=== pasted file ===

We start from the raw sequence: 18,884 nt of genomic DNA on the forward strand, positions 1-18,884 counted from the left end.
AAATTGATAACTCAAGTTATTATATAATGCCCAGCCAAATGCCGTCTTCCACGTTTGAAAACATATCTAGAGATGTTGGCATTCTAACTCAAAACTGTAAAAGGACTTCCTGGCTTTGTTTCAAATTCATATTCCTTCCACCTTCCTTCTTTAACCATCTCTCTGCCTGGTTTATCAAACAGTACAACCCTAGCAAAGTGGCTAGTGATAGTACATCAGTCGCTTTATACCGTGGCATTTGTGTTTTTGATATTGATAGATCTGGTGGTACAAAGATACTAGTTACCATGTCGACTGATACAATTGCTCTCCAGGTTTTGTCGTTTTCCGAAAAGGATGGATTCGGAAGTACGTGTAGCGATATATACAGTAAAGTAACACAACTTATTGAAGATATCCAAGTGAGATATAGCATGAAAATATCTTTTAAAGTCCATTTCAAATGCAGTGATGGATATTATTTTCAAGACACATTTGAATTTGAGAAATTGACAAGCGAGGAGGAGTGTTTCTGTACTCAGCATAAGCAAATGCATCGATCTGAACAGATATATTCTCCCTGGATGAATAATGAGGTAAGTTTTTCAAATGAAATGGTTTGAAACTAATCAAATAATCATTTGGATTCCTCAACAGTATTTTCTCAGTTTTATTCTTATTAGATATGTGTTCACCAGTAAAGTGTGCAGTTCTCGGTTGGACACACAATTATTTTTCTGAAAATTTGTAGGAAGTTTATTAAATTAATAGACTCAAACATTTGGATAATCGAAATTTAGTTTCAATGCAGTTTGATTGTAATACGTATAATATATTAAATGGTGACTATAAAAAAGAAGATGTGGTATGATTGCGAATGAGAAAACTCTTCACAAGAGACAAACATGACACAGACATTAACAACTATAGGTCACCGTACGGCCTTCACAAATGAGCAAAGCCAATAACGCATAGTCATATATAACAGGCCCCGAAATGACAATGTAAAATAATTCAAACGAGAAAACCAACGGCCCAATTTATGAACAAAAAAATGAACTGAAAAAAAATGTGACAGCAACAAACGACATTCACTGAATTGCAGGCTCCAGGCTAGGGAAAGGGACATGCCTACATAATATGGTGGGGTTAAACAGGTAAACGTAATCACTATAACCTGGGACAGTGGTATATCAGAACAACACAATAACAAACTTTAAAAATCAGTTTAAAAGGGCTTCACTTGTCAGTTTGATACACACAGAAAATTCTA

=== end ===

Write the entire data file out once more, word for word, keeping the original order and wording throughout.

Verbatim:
We start from the raw sequence: 18,884 nt of genomic DNA on the forward strand, positions 1-18,884 counted from the left end.
AAATTGATAACTCAAGTTATTATATAATGCCCAGCCAAATGCCGTCTTCCACGTTTGAAAACATATCTAGAGATGTTGGCATTCTAACTCAAAACTGTAAAAGGACTTCCTGGCTTTGTTTCAAATTCATATTCCTTCCACCTTCCTTCTTTAACCATCTCTCTGCCTGGTTTATCAAACAGTACAACCCTAGCAAAGTGGCTAGTGATAGTACATCAGTCGCTTTATACCGTGGCATTTGTGTTTTTGATATTGATAGATCTGGTGGTACAAAGATACTAGTTACCATGTCGACTGATACAATTGCTCTCCAGGTTTTGTCGTTTTCCGAAAAGGATGGATTCGGAAGTACGTGTAGCGATATATACAGTAAAGTAACACAACTTATTGAAGATATCCAAGTGAGATATAGCATGAAAATATCTTTTAAAGTCCATTTCAAATGCAGTGATGGATATTATTTTCAAGACACATTTGAATTTGAGAAATTGACAAGCGAGGAGGAGTGTTTCTGTACTCAGCATAAGCAAATGCATCGATCTGAACAGATATATTCTCCCTGGATGAATAATGAGGTAAGTTTTTCAAATGAAATGGTTTGAAACTAATCAAATAATCATTTGGATTCCTCAACAGTATTTTCTCAGTTTTATTCTTATTAGATATGTGTTCACCAGTAAAGTGTGCAGTTCTCGGTTGGACACACAATTATTTTTCTGAAAATTTGTAGGAAGTTTATTAAATTAATAGACTCAAACATTTGGATAATCGAAATTTAGTTTCAATGCAGTTTGATTGTAATACGTATAATATATTAAATGGTGACTATAAAAAAGAAGATGTGGTATGATTGCGAATGAGAAAACTCTTCACAAGAGACAAACATGACACAGACATTAACAACTATAGGTCACCGTACGGCCTTCACAAATGAGCAAAGCCAATAACGCATAGTCATATATAACAGGCCCCGAAATGACAATGTAAAATAATTCAAACGAGAAAACCAACGGCCCAATTTATGAACAAAAAAATGAACTGAAAAAAAATGTGACAGCAACAAACGACATTCACTGAATTGCAGGCTCCAGGCTAGGGAAAGGGACATGCCTACATAATATGGTGGGGTTAAACAGGTAAACGTAATCACTATAACCTGGGACAGTGGTATATCAGAACAACACAATAACAAACTTTAAAAATCAGTTTAAAAGGGCTTCACTTGTCAGTTTGATACACACAGAAAATTCTA